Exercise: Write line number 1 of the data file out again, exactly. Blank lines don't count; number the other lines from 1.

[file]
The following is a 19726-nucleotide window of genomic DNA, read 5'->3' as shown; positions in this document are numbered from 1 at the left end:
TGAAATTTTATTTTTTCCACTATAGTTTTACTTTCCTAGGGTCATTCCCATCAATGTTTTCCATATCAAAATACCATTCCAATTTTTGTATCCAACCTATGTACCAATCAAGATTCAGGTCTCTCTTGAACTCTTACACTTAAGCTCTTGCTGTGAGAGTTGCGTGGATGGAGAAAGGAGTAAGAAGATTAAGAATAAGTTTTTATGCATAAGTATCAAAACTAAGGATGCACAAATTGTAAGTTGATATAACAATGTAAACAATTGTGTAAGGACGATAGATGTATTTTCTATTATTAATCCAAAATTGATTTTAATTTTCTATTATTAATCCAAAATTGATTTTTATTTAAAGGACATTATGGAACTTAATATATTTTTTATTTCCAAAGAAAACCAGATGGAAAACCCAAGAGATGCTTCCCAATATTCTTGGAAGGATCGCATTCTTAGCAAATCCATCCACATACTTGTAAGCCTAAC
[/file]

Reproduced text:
The following is a 19726-nucleotide window of genomic DNA, read 5'->3' as shown; positions in this document are numbered from 1 at the left end: